home > feature > That Retro Review: Fun With Eco-Terrorism: Robowarrior
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ups: Difficulty could be what some people want, blowing up trees is always fun, neat isometric view
downs: Difficulty could also be something people will hate, game is repetitive ad infinitum

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That Retro Review: Fun With Eco-Terrorism: Robowarrior
game: Robowarrior
posted by: James Gardiner
publisher: Jaleco
developer: Hudson Soft
date posted: 02:08 PM Sat Oct 7th, 2006
last revision: 02:09 PM Sat Oct 7th, 2006

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Click to read.Game stats:

Released: Originally released by Hudson Soft on December 7, 1987 in Japan under the name \"Bomber King,\" it was published in the US in 1988 and the UK in 1989 under the name \"Robowarrior.\"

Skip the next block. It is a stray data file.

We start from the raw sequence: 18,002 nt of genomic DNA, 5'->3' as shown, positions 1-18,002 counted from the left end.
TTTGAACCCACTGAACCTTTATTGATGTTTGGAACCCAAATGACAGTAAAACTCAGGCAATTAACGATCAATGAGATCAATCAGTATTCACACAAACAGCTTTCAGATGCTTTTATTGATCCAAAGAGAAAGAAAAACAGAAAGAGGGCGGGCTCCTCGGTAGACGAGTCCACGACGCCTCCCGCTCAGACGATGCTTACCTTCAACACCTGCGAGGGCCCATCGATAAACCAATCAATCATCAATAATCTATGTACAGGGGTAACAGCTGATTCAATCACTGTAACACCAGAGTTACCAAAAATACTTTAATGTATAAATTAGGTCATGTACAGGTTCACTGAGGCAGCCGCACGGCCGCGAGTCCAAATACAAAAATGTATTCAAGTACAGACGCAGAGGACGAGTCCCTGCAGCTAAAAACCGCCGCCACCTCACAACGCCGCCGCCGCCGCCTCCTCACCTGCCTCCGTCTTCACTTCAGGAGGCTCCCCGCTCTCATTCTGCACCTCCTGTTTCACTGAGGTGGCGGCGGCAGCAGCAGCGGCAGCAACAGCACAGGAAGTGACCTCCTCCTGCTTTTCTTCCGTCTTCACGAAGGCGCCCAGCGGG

System: NES

The Game in a Nutshell

The tale of Robowarrior is a tale set in dark times, in a place where a once green world filled with greenness has dubiously turned red, and only one man ? no, cyborg - can make things right again. His name is ZED, and with the help of the latest in demolitions technologies, our hero makes his long journey across the agonizingly large world of Altile in order to stop the invader Xur.

Robowarrior plays kind of like Bomberman, but with an eco-terrorist agenda, instead of going around a room and making enemies explode you go around a forest and make bushes explode. That is, until you run out of bombs, then you get to kill enemies with a magic-marker that shoots pink bullets for half and hour collecting one bomb at a time from giant undead bees and nefarious flying triangles. THEN you can go back to destroying bushes.